Augmented Reality (AR) technology is making workplace strides primarily because it has demonstrated the ability to improve workflows and boost efficiency via devices such as headsets, glasses, and head-mounted displays. AR empowers workers with highly relevant digital information without tying them to their desks or computers. Take, for instance, an AR headset, which allows workers to follow instructions beamed to them, so they can carry out operations, maintenance and upgrades according to specific commands in real-time. And this technology frees workers' hands, so instead of fiddling with their computers, they can perform actual tasks without interruptions.
In some ways, the future of the workplace is already here. AR's potential to transform the workplace is evident from a week-long pilot project at courier firm DHL. Warehouse staff wearing AR glasses were able to improve work in terms of speed and error-free operations by nearly 25 percent.
DAQRI’s Smart Helmet® is a case in point. The industrial-grade helmet is a hard hat with a front visor that overlays text, audio, and schematics onto physical objects. The glanceable headset with immersive capabilities is designed to empower workers with live information about surrounding objects. The helmet-mounted thermal camera superimposes images on a facemask and allows workers to survey their environment at a glance. It also enables them to measure temperature, identify pressure leaks, and carry out predictive maintenance. And workers can virtually call in remote assistance in real-time.
Similar to the Smart Helmet, DAQRI’s Smart Glasses™allow workers to understand processes quickly, spend less time on each step, and make fewer errors. And their data virtualization capabilities enable organizations to decentralize control room operations creating greater efficiency and productivity.
Headset design and machine vision are key to AR. Intel®'s headset designs, for example,feature an Intel 7th Gen Core™ processor, RealSense camera sensors, and a computer vision chip, among other key components (Figure 1). Room-mapping and depth-sensing, based on Intel's RealSense 3-D camera platform, provide depth perception that measures the distance between objects and thus enables capabilities such as motion tracking for gesture detection. These cameras are used to assist an Inertial Measurement Unit (IMU) with motion tracking, navigation, and deep learning capabilities.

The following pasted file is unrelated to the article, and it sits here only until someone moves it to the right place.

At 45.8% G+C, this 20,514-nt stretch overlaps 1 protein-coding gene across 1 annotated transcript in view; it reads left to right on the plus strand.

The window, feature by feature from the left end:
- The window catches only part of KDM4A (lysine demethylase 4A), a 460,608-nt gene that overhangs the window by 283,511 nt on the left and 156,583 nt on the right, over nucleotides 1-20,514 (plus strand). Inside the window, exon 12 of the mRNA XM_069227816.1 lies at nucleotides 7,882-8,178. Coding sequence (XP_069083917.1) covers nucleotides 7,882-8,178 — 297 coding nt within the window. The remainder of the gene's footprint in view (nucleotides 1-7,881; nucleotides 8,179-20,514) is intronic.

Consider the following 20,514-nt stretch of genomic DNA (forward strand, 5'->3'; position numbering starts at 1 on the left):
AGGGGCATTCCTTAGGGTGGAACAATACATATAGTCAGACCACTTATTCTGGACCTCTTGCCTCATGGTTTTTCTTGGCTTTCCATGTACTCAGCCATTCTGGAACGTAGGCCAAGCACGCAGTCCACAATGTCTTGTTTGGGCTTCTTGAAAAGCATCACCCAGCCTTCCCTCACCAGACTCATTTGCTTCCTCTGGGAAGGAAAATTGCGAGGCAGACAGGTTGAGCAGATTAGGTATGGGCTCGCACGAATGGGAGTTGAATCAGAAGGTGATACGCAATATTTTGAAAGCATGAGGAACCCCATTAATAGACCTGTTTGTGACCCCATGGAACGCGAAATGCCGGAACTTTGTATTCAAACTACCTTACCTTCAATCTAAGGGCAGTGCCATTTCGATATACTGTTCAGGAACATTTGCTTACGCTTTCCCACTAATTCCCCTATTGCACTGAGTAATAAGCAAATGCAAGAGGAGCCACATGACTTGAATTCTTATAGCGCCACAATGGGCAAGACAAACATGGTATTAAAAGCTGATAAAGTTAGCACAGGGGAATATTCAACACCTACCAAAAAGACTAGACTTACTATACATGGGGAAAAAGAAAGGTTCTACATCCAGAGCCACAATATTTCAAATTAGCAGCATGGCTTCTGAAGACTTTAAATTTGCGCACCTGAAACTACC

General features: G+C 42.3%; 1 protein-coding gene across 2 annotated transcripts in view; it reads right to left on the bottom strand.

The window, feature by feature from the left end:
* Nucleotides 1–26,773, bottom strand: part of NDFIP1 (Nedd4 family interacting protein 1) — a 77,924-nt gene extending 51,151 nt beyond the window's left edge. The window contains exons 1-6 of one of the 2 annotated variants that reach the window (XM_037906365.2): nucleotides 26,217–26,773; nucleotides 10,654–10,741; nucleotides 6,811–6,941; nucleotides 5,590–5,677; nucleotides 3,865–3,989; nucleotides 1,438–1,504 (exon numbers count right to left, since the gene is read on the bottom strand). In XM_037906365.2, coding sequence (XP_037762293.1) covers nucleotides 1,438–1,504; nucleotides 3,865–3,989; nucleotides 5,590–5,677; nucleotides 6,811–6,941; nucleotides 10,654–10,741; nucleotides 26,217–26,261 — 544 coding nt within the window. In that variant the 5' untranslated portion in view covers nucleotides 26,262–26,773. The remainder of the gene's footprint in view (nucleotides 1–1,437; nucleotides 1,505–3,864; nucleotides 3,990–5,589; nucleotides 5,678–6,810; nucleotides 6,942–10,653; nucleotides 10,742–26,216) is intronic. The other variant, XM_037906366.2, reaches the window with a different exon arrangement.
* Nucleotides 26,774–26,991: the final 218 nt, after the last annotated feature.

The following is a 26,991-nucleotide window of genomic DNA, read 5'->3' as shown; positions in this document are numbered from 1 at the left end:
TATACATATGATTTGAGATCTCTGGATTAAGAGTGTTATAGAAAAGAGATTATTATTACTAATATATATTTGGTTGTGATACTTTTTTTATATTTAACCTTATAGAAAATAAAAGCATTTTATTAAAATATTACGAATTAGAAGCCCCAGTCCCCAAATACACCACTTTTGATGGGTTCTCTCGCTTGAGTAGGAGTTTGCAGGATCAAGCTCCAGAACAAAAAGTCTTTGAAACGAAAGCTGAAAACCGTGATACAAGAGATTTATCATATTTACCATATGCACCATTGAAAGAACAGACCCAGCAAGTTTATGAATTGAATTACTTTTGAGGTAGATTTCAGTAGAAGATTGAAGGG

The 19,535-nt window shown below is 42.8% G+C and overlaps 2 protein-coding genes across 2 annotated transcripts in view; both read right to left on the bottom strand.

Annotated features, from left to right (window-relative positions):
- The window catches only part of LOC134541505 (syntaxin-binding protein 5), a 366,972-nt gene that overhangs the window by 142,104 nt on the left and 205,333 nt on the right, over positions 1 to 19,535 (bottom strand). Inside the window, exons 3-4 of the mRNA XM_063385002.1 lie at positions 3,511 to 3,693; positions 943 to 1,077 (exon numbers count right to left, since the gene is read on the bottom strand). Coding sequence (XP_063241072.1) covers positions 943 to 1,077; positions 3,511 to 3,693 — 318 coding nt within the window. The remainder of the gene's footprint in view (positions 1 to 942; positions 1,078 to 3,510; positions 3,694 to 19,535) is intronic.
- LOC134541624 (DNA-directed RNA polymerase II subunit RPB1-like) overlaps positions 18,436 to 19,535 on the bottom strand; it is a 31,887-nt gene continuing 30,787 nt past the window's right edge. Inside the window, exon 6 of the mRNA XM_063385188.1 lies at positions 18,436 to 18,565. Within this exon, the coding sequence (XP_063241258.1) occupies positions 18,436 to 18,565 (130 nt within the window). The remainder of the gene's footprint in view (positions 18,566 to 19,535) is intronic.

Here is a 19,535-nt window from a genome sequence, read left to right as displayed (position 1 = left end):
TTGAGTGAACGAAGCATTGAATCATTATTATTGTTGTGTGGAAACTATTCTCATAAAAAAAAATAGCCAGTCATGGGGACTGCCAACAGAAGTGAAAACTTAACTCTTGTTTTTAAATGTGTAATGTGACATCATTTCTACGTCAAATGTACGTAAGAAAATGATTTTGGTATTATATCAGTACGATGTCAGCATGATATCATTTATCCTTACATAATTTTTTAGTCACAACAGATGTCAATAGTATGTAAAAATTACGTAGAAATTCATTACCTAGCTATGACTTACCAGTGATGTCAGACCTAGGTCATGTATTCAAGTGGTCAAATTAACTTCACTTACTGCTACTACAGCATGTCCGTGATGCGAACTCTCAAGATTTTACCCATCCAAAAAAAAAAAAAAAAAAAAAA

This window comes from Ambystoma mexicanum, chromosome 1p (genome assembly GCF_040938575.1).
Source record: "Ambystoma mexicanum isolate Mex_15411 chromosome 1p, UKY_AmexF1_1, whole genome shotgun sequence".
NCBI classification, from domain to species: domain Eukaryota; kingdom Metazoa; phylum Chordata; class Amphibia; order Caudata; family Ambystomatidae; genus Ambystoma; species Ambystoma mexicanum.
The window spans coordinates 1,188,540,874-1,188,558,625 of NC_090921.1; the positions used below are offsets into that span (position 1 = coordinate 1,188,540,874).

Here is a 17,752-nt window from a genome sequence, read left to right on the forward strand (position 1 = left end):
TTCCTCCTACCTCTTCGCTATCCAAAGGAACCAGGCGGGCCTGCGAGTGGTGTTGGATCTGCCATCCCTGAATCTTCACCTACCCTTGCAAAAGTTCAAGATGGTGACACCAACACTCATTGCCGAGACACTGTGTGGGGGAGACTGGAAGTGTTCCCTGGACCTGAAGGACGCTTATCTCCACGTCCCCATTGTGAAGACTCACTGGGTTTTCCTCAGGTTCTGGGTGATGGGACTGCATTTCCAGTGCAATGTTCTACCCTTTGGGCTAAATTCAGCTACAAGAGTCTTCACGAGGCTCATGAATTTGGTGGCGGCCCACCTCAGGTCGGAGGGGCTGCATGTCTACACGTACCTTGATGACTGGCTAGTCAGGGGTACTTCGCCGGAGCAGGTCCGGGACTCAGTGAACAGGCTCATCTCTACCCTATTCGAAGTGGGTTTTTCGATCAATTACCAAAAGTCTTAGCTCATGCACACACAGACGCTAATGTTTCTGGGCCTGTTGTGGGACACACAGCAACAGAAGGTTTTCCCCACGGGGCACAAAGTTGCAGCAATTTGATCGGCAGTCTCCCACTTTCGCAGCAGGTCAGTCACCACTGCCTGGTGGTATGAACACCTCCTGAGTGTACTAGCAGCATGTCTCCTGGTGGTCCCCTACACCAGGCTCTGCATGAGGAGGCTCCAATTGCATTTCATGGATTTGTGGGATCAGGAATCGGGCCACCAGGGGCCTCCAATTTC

Figure 1: Intel's headset design has created specialized hardware that augments the real world with a virtual overlay. (Source: Intel)
Additionally, computer vision or machine vision technology provides AR devices with the ability to understand positions relative to the world around them. Intel is accelerating its RealSense camera platform with a radically low-powered Movidius computer vision chipset, which provides the ability to track, navigate, map, and recognize both scenes and objects to understand surroundings and navigate accordingly.
Collectively, these two key building blocks allow AR devices to place virtual objects in the real world and then enable the virtual objects to interact with the environment. Where does AR stand now in the future of workplace? Industry observers often point to half-baked demos and AR products that look gimmicky and clunky. That's partly true, but AR's journey from a neo-futurist hobby to an enterprise solution is quickly taking shape. And technical limitations such as small Field-Of-View (FOV) are being countered with more powerful sensors, cameras, and chips.
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